Tackling supply chain and labour issues

As with all other industries, it is impossible for the electricity generation sector to avoid the knock-on effects of supply chain disruption. Some of the key recent challenges highlighted by Deloitte include limited availability of raw materials coupled with longer lead time for components, supplier-driven cyber risks, and a global shortage of chipsets for components such as solar panels and wind turbines.

The shortage of skilled workers is a further factor that could jeopardise the chances of transition targets staying on track. PwC analysis suggests that in the UK alone, a fresh pipeline of approximately 200,000 people will need training for green energy jobs between now and 2030.

Shortfalls can be addressed in part by reskilling and upskilling workers who will be displaced from areas such as oil & gas, while also widening and diversifying the recruitment pool.

At the same time, businesses will need to think smart when it comes to making the most out of existing workforces. This should include the adoption of technologies such as intelligent workforce optimisation, which makes it easier to balance competing workforce priorities and instigate more efficient task scheduling. Likewise, advanced workforce planning and demand forecasting software should make it easier for businesses to predict when and where workforce gaps are likely to arise – and to plan accordingly.

Futureproofing your technology stack

Visibility across all power generation assets, the ability to drill into operational data and identify areas for improvement, the ability to drive efficiency and bring down costs: these are precisely the type of capabilities power generation companies will need to develop if future targets are going to be met.

A leader in the fields of ERP (Enterprise Resource Planning), EAM (Enterprise Asset Management) and Service Management, IFS is the go-to solution for companies across the energy sector. As a premier IFS Managed Service Provider, Millennium Consulting is ideally placed to help you build the capabilities required to keep targets on track. For further information, please contact Philip Keet, IFS Director.

Discover more

UK’s first grid-linked solar farm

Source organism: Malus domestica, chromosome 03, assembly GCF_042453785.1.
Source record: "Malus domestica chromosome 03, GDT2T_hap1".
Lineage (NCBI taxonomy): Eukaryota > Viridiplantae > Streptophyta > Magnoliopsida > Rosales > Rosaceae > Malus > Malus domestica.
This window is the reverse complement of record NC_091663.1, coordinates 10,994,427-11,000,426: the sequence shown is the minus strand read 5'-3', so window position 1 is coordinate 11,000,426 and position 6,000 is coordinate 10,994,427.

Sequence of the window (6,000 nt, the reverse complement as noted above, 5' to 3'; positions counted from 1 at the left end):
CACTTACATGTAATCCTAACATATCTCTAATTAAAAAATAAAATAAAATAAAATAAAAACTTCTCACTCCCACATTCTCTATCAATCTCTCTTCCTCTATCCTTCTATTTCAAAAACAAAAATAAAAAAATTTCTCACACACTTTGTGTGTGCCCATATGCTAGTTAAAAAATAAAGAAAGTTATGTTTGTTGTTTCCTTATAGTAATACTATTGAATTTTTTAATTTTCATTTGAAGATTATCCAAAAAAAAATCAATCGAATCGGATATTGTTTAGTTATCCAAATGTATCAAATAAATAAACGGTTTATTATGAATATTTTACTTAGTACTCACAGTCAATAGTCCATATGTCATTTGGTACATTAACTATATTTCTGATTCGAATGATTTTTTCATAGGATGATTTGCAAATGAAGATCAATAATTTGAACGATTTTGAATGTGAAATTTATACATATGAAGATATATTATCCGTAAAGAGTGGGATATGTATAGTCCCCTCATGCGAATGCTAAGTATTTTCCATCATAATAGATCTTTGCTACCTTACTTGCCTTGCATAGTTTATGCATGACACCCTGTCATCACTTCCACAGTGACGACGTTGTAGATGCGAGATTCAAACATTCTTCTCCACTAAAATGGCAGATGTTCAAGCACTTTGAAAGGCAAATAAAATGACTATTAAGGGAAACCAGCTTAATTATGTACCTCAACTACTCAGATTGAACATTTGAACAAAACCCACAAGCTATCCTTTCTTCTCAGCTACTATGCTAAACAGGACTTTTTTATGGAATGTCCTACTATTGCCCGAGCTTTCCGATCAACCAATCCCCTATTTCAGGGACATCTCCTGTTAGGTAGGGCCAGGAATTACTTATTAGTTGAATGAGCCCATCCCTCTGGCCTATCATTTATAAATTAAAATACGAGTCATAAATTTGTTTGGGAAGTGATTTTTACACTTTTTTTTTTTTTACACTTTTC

The UK’s first grid-linked solar farm: Thinking big to tackle renewable bottlenecks…

The arrival earlier this year of the UK’s first grid-connected solar farm was an important milestone in the journey towards net-zero. Phil Keet of Millennium Consulting considers how fresh thinking, updates to network infrastructure and a smarter approach to asset management all have a part to play in ensuring ambitions stay on track.

September 2023

Renewables and the issue of connectivity

Two years ago, the government committed to decarbonising the UK power system by 2035. As the Department for Business, Energy & Industrial Strategy put it, “To ensure this ambition becomes a reality, the government will double down on efforts to deploy a new generation of home-grown technologies – from offshore wind, hydrogen and solar, to nuclear, onshore wind and carbon capture & storage”. 

As ever, the devil is in the detail. Policymakers tend to be very keen to talk up their support for individual projects – e.g. those linked to solar and offshore wind – as well as disruptive technologies (advanced modular reactors and carbon capture being just two examples).

However, one important fact is often glossed over. Namely; no matter what disruptive technologies reach fruition in the next twelve years, no matter how many allocation auctions are undertaken and renewables projects get underway, the 2035 carbonisation goal is not going to be met unless renewables can be incorporated successfully into the existing National Grid.